May Have Been A Slight Tailwind On Takeoff, But It Was Not Strong Enough To Move The Windsock

Location: Great Valley, NY Accident Number: ERA21FA178
Date & Time: April 7, 2021, 14:08 Local Registration: N24RG
Aircraft: Cessna 177B Injuries: 1 Fatal, 1 Serious
Flight Conducted Under: Part 91: General aviation – Personal

On April 7, 2021, about 1408 eastern daylight time, a Cessna 177B airplane, N24RG, was destroyed when it was involved in an accident near Great Valley, New York. The pilot was seriously injured, and the pilot-rated passenger was fatally injured. The airplane was operated as a Title 14 Code of Federal Regulations Part 91 personal flight.

The pilot, who owned the airplane, held a private pilot certificate with a rating for airplane single-engine land. Earlier that day, the pilot and his passenger had flown from the Ledgedale Airport (7G0), Brockport, New York, to Great Valley Airport (N56), Great Valley, New York, and met with another pilot for lunch. After lunch, the other pilot departed runway 24 without incident. He stated that there may have been a slight tailwind on takeoff, but it was not strong enough to move the windsock. Another pilot based at the airport described the weather as “an absolute perfect day to fly.”

A witness was outside across the street from the runway and saw the first airplane depart. He then heard the accident airplane’s engine “rev” up and begin its takeoff roll. When the witness made eye contact with the airplane it was in a 90-degree bank. He told a co-worker that he was concerned about the airplane, so he got in his truck and drove to the airport. When he arrived, he saw that the airplane had crashed and was engulfed in flames.

Another witness, who lives adjacent to the runway, had a full view of the runway from her living room and saw the accident airplane taking off. She said the airplane bounced a couple times before it became airborne. The airplane climbed to about 20 ft above the ground when it made a hard left bank, and she could see the tops of both wings. The witness said the left wing impacted the ground and it “crumbled” and then the airplane “collapsed.” She said that she watches airplanes takeoff and land all the time, and by the time they come by her home, they typically are already airborne. She said that she did not see or hear anything unusual with the airplane or engine prior to the accident, except that it was “low” and “late” taking off. As the witness was on the phone with 911, she observed black smoke coming from the wreckage.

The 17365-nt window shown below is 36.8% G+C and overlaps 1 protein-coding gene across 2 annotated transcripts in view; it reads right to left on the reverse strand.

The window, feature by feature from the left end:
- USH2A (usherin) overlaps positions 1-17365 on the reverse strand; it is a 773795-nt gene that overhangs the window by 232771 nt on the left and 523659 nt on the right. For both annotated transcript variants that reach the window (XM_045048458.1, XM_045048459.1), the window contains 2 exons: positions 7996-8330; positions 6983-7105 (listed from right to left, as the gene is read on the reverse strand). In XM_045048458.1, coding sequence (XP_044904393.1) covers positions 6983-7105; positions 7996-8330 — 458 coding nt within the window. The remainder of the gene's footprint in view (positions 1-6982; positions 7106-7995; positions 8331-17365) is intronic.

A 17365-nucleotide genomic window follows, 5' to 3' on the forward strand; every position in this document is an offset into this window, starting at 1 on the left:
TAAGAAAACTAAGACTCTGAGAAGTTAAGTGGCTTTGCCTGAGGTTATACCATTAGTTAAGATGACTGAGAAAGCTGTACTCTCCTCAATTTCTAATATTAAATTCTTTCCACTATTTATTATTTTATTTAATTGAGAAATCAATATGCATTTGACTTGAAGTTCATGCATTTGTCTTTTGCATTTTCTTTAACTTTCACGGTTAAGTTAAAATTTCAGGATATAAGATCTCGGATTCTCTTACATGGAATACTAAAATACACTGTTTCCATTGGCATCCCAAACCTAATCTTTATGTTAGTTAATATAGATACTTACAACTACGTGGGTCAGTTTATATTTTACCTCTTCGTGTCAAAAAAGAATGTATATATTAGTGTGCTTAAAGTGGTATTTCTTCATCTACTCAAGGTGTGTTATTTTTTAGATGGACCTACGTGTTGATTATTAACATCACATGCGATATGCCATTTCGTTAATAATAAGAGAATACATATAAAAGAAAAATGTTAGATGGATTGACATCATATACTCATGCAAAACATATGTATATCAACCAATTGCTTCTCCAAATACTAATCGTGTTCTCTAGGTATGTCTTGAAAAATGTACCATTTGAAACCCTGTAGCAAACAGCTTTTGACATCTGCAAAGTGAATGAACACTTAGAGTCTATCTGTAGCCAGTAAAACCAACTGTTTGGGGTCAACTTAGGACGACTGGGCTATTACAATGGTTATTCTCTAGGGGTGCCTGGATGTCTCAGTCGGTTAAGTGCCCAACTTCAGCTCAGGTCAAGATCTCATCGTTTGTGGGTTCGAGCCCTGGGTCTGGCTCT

The airplane departed runway 24 (an approximate 3,800-foot-long by 90-foot-wide turf runway). Ground scars at the accident site and damage to the airplane were consistent with the airplane impacting terrain in a left-wing-low, nose-down flight attitude. The airplane came to rest about 2,250 ft down and about 50 ft left of the approach end of the runway. The left and right wings came to rest upright. The engine, fuselage, and tail were inverted. A postimpact fire consumed the fuselage, inboard left wing, left flap, and the outboard half of the left stabilator. The right wing also sustained fire damage.

All major components of the airplane were located at the accident site. Flight control continuity was established for all flight controls to the cockpit area. The only break in the flight controls was observed to the right aileron control cable. The fractured ends of the cable were frayed, consistent with overload. Examination of the flap jackscrew revealed the flaps were fully retracted at the time of impact.

The fuel selector was not located in the wreckage, but continuity of the fuel system to the fire wall shut off valve and fuel strainer was established. The fuel strainer bowl was breached from impact and empty of fuel. The fuel strainer was absent of debris.

The engine remained attached to the airplane and the two-blade propeller remained attached to the engine. Both blades were curled/twisted and exhibited chordwise scoring. When the engine was rotated manually via the propeller, compression and valve train continuity was established on each cylinder.

The top and bottom spark plugs were removed and all, but the No. 2 and No. 4 top plugs appeared gray in color consistent with normal wear per the Champion Check-A-Plug chart.

The No. 2 and No. 4 top plugs were oil soaked due to the position of the engine after impact. The dual magneto was removed and when rotated, spark was observed at each ignition lead. The carburetor remained attached to the engine, but the main inlet fuel line was broken due to impact. The carburetor was disassembled, and a small amount of yellowish colored fluid was observed in the bowl. Water finding paste confirmed the fluid was water. Based on the position of the engine and carburetor along with the impact broken inlet fuel fitting, water most likely entered the carburetor during postaccident fire suppression efforts.

The oil pan was intact, and the oil suction screen was absent of debris. The oil filter was removed, and the element was also absent of debris. Examination of the airframe and engine revealed no evidence of preaccident mechanical
malfunctions or anomalies that would have precluded normal operation.

FMI: www.ntsb.gov